Signal to Noise
, by Silvia Moreno-Garcia. Magical realism, set in Mexico, with the main character an immigrant who is coming home for the first time in decades after her father's death. There were lots of reasons to love this book, and I did like it, but...the primary POV character is so cruel I found it hard to enjoy. Lots of people enjoy an "unlikeable" main character -- and given that this character is a woman of colour, I am in principle all for it. But, eh, it's just not for me.

The Long Way to a Small Angry Planet, by Becky Chambers. Such a sweet, wonderful book, with lovely characters I just want to spend more time with. I read this after its (loose) sequel, A Closed and Common Orbit, so I had one major spoiler, but everything else was new. I loved that this book took violence really seriously -- events that would hardly be considered violent in a lot of science fiction were scary, and the trauma the characters endured was treated as real. I loved how thoughtful the story was. My only complaint is that it wasn't longer. The titular long voyage through unfamiliar space ended up occupying very little of the book, and I think it would have been interesting to spend more time on the boredom and cabin fever that ensued. But I'd have only wanted that if it added to the length of the book -- I wouldn't want anything taken away!

What I'm reading now

Binti: Home by Nnedi Okorafor. I'm not too far in, but so far I'm really liking that it's dealing with the emotional aftermath of what goes down in Binti. The horrors at the beginning of Binti sorta got swept aside later in the book, so I'm glad to see it getting the attention it deserves. I wish I had read this immediately after Binti (I bought them both at the same time, so I have no idea why I didn't), because I'm actually struggling to remember why she is friends with Okwu, instead of at least low-key hating it.

What I'll read next

Probably The Book of Phoenix, by Nnedi Okorafor.

Free book-shaped space

I don't think I ever posted about it, but my main reading goal for 2017 was to read 24 books, and I'm well on track to meet it! But I also keep going back and forth between wanting to read whatever sounds interesting, and reading what will be eligible for Hugos next year. I didn't join Worldcon this year, so I can't vote (to my relief!) but I kinda want to join next year. It's a bit silly -- I've just gotten back in the habit of reading fiction consistently, and I'm already getting Hugo FOMO.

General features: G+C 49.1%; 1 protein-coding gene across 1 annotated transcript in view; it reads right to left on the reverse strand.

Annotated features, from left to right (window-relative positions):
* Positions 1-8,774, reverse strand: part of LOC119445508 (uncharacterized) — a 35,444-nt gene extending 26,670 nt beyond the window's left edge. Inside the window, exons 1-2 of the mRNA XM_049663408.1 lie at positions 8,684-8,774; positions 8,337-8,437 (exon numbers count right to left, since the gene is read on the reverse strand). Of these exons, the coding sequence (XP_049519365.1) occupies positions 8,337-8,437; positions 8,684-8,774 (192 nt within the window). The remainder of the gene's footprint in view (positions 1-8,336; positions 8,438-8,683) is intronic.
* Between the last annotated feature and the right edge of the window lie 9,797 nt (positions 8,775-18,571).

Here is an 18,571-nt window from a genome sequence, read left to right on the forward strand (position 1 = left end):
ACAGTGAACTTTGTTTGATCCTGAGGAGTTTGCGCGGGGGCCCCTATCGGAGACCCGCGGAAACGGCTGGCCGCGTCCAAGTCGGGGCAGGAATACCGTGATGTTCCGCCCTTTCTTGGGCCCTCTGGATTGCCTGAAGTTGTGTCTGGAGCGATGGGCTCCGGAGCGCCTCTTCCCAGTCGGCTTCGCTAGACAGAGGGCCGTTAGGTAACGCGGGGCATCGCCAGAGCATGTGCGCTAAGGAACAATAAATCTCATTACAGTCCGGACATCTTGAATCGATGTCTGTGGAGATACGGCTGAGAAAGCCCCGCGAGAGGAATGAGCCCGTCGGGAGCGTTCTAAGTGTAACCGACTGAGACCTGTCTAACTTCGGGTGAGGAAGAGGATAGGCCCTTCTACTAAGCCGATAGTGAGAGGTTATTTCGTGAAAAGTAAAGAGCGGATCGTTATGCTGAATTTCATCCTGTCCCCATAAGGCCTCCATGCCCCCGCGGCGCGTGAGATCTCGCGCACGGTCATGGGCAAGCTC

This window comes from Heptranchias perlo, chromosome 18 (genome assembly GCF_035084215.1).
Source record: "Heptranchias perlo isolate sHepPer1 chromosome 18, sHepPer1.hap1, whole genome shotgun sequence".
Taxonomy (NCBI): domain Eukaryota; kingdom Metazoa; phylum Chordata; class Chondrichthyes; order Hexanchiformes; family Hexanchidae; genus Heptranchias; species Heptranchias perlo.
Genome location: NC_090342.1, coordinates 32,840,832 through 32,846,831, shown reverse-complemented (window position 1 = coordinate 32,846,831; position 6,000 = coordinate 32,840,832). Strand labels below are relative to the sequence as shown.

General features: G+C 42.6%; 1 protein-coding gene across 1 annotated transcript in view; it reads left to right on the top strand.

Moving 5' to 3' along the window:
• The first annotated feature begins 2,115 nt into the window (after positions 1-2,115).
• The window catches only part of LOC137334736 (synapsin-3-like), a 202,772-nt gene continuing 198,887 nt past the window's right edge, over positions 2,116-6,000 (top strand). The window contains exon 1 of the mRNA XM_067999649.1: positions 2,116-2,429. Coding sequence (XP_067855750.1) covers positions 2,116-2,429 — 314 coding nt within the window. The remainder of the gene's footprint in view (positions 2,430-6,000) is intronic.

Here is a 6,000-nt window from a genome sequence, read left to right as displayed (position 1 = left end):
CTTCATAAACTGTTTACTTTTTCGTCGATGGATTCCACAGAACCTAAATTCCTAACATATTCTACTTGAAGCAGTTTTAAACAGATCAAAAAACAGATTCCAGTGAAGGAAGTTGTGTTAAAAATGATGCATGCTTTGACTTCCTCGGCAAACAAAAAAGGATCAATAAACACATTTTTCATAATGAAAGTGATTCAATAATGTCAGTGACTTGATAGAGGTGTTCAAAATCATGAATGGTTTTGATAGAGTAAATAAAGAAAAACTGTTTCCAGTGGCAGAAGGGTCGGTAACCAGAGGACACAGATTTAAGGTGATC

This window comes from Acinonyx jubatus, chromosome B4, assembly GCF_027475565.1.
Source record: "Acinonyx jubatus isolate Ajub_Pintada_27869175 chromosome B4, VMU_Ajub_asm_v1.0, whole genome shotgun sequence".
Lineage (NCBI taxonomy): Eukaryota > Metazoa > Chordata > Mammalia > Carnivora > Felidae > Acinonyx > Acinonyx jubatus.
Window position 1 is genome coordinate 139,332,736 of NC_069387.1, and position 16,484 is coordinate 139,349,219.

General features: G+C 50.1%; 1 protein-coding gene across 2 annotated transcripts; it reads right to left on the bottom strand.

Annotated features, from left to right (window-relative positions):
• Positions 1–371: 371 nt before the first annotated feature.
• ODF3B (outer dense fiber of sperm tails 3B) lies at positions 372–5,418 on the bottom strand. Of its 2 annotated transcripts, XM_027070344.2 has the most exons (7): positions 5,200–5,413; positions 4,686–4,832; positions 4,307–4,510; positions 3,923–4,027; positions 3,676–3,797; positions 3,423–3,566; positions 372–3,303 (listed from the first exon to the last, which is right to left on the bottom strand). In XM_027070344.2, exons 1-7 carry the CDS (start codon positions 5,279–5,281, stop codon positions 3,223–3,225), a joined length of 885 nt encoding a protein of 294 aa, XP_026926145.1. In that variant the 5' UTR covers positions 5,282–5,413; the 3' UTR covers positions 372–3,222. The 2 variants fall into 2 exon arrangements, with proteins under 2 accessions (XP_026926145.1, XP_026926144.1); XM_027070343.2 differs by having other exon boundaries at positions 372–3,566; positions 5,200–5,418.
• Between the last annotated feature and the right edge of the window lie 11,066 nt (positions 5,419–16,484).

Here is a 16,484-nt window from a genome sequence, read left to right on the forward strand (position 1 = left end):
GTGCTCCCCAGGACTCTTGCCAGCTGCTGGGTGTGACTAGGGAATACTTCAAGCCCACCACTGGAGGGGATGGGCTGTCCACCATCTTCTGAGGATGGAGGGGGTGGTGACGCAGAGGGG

frayadjacent: medium shot of Faith circa season 7 looking determined (BtVS: Faith)
I wrote this on an airplane nearly a month ago, then forgot to post it till just now. I loved After Atlas and nominated it for a Hugo, to no avail.

After Atlas turned out to be a book I could stay up late reading -- something I rarely do. I always get sleepy! But I found the book totally engrossing, because the story was interesting, the world-building engaging, and because Carlos is such a well-written character. Highly recommended, with content notes that the book has references to male-on-male sexual assault and abuse and also deals with suicide a lot. As always, feel free to comment or pm me if you want more details about content notes/warnings.

Major, book-ruining spoilers below the cut )
frayadjacent: Aeryn Sun in her PK spaceflight suit, sorta smiling (Farscape: Aeryn spacesuit)
What have you recently finished reading?

Ninefox Gambit,
by Yoon Ha Lee. I...don't know what to think about this. I liked it, but a lot less than the hype led me to think I would. The story was interesting -- there was never a point when I had to work up the motivation to read -- but I never got that emotional pull I need to really invest in its characters. OK, maybe not never -- I started to get that pull at the very end, but, in a too little too late sort of way. Partly, I think, the twist that I was waiting for -- I didn't know what it would be, but I knew there had to be one -- came about 85% of the way into the story. I did not need quite as much time on the battle tactics/war is hell stuff as we got for most of the story.

The most interesting aspect of the book for me was the presentation of the Kel, and what loyalty and obedience to authority meant for the various Kel characters. That obedience is achieved through physical changes to the brain that basically force it, but as far as I could tell all service to the Kel was voluntary, so the Kel do have agency (and very distinctive personalities) despite the brainwashing. Cheris, the main character, joined the Kel because she wanted to fit in. This seems to be directly connected to her position as an outsider -- someone whose people were recently colonised, whose native language is not the high language of the empire, etc. The formation instinct comes up in many ways: we see one Kel character resent of the forced obedience, we see a character for whom the process fails, and we see a character whose fear is only barely overcome by the formation instinct. And of course, in the end, it becomes central to the story.

But also the book was gory, with references to violence and torture so extreme it became tiresome. (On the other hand, it wasn't actually any worse than the horrors shown in the original Star Wars trilogy, it was just that there was actual substantial narrative attention to the magnitude of destruction.)  And I was not that into the magic tech -- it was frustrating to have something that fundamentally makes no sense, way beyond the way that FTL or transporters or other standards of SF make no sense, be so central to the mechanics of the plot. I heard one booktuber describe it as a sort of magical realism, but for me magical realism gives a sense of the uncanny, and I just...didn't feel that with Ninefox Gambit.